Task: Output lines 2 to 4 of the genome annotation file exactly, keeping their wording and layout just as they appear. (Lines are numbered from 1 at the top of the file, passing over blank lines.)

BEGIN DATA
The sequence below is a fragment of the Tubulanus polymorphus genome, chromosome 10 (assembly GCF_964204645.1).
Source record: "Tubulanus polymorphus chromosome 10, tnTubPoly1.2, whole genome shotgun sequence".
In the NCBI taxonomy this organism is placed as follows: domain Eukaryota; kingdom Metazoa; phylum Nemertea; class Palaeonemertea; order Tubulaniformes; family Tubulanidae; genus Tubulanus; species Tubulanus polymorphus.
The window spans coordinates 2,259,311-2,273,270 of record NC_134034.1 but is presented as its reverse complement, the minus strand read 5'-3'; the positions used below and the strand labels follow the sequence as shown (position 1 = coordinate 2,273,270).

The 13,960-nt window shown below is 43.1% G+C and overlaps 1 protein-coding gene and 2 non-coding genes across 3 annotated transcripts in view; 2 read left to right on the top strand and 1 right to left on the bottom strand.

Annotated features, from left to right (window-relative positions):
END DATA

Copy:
Source record: "Tubulanus polymorphus chromosome 10, tnTubPoly1.2, whole genome shotgun sequence".
In the NCBI taxonomy this organism is placed as follows: domain Eukaryota; kingdom Metazoa; phylum Nemertea; class Palaeonemertea; order Tubulaniformes; family Tubulanidae; genus Tubulanus; species Tubulanus polymorphus.
The window spans coordinates 2,259,311-2,273,270 of record NC_134034.1 but is presented as its reverse complement, the minus strand read 5'-3'; the positions used below and the strand labels follow the sequence as shown (position 1 = coordinate 2,273,270).